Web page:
Can I Make An Insurance Company Pay The Claim To Me, Not The Shop?

By Mike Anderson Posted in Car Insurance News

Wanting Payment Claims Paid Directly To You

According to most state laws and the state office of the Insurance Commissioner, there are specific laws surrounding the issue of car insurance being allowed to make claim checks/payments directly payable to the insured. These policies are pretty straightforward in the requirements and procedures.

First, your car insurance company has policy “language” in regards to whether it is required to repair your car in the event it is damaged in an accident. This is regardless of whether the car insurance company will pay the claim check directly to you or the body shop that has agreed to repair the damages.

If your state or insurance company requires the vehicle to be repaired once you file the claim, then the insurance company will make the check payable to both you and the body shop. This is to ensure the insurance company that they are still insuring a vehicle of original value.

If, however, your vehicle is paid off, meaning you own your car without any lien holders with vested interest, then the car insurance company will be more apt to make the claim check payable directly to you. If there are no requirements by the state to have your vehicle repaired after a claim has been made.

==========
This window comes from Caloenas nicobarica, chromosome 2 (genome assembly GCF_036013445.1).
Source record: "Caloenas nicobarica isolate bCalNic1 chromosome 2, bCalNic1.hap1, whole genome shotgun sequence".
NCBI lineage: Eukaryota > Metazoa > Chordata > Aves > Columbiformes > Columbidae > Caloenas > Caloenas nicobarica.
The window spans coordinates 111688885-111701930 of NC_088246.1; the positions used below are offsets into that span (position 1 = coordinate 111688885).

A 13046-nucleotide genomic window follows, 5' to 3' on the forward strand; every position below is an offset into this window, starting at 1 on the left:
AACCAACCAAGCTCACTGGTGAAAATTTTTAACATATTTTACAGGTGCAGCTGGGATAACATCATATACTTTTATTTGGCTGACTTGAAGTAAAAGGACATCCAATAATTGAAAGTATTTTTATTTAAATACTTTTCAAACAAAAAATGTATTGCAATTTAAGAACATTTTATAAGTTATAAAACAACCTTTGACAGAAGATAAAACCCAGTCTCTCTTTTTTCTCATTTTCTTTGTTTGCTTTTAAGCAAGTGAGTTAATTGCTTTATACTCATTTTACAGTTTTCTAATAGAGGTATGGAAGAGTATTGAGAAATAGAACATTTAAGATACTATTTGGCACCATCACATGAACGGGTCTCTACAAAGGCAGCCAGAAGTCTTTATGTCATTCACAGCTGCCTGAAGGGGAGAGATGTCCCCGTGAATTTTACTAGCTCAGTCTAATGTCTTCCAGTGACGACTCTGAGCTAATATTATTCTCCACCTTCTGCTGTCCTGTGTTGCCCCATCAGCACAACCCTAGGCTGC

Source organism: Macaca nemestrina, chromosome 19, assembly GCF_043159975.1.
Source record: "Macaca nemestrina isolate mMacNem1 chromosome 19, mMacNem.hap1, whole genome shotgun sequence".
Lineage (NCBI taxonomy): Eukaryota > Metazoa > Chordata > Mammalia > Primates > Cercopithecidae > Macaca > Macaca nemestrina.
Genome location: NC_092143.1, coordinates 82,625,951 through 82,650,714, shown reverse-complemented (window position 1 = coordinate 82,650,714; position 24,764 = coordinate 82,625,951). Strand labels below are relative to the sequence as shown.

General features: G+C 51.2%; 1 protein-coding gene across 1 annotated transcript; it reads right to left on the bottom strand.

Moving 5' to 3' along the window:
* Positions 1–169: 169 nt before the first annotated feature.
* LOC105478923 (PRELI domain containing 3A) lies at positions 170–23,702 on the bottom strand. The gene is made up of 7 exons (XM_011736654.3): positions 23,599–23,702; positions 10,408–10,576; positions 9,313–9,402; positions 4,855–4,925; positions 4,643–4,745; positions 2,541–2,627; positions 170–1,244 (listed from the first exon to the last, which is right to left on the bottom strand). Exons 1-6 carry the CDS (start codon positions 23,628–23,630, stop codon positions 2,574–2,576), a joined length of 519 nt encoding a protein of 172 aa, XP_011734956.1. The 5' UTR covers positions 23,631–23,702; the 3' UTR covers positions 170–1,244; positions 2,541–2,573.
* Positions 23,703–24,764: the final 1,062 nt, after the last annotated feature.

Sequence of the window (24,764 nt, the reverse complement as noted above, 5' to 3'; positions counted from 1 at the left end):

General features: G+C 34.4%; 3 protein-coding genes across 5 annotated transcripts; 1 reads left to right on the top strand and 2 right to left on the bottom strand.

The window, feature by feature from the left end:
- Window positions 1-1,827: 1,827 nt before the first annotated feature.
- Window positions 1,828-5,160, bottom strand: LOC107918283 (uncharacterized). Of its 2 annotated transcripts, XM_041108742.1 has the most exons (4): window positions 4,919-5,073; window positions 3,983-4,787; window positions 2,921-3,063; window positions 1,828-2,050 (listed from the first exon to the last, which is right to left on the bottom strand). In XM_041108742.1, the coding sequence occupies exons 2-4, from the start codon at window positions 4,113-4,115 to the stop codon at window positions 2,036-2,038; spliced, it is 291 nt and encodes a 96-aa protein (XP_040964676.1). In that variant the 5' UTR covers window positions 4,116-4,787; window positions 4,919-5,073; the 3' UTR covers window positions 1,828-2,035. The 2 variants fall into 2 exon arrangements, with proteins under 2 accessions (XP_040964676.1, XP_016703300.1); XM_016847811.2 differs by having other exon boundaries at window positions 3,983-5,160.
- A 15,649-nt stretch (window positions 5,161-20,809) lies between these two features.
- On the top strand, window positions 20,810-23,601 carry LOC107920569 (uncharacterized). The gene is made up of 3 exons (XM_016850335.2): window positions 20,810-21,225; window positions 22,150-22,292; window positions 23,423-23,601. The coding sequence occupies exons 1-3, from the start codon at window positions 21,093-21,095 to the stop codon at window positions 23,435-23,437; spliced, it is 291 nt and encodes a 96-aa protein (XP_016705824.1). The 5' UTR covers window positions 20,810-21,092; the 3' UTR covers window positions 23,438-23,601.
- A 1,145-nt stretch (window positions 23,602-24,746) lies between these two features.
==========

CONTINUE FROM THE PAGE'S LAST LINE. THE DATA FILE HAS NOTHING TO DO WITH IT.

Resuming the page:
Issues To Remember When Requesting A Direct Payment Of Claim

Remember, your insurance company may have a requirement of the policy whether it is necessary to repair your car after it has been damaged. This will be important to learn before you purchase your policy.

Most insurance companies will automatically write the check to the policyholder and the body shop. And too, if the car has a lien holder, the check will be made payable to all three.

The only exception to this rule is if the vehicle is free and clear and the insurance claim check is coming from the insurance company of the other person in the accident/claim.

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  3. Collision And Comprehensive Car Insurance; What’s The Difference?
  4. What Is Car Insurance?
  5. What Are The Best Liability Coverage Limits?

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